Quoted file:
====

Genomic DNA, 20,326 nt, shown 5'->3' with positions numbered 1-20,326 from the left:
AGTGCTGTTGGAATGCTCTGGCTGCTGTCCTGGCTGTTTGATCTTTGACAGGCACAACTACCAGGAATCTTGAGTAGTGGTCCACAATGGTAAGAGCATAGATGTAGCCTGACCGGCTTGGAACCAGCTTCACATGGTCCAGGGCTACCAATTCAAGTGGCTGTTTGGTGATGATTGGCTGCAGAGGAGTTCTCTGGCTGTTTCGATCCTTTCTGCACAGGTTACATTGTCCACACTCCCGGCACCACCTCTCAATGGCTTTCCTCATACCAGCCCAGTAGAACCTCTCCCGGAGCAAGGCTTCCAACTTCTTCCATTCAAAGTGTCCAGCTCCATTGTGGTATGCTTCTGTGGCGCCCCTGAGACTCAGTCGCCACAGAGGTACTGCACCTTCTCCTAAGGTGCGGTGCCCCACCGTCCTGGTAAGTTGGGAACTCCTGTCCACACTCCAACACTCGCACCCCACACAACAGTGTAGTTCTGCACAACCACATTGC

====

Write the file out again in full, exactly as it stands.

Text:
Genomic DNA, 20,326 nt, shown 5'->3' with positions numbered 1-20,326 from the left:
AGTGCTGTTGGAATGCTCTGGCTGCTGTCCTGGCTGTTTGATCTTTGACAGGCACAACTACCAGGAATCTTGAGTAGTGGTCCACAATGGTAAGAGCATAGATGTAGCCTGACCGGCTTGGAACCAGCTTCACATGGTCCAGGGCTACCAATTCAAGTGGCTGTTTGGTGATGATTGGCTGCAGAGGAGTTCTCTGGCTGTTTCGATCCTTTCTGCACAGGTTACATTGTCCACACTCCCGGCACCACCTCTCAATGGCTTTCCTCATACCAGCCCAGTAGAACCTCTCCCGGAGCAAGGCTTCCAACTTCTTCCATTCAAAGTGTCCAGCTCCATTGTGGTATGCTTCTGTGGCGCCCCTGAGACTCAGTCGCCACAGAGGTACTGCACCTTCTCCTAAGGTGCGGTGCCCCACCGTCCTGGTAAGTTGGGAACTCCTGTCCACACTCCAACACTCGCACCCCACACAACAGTGTAGTTCTGCACAACCACATTGC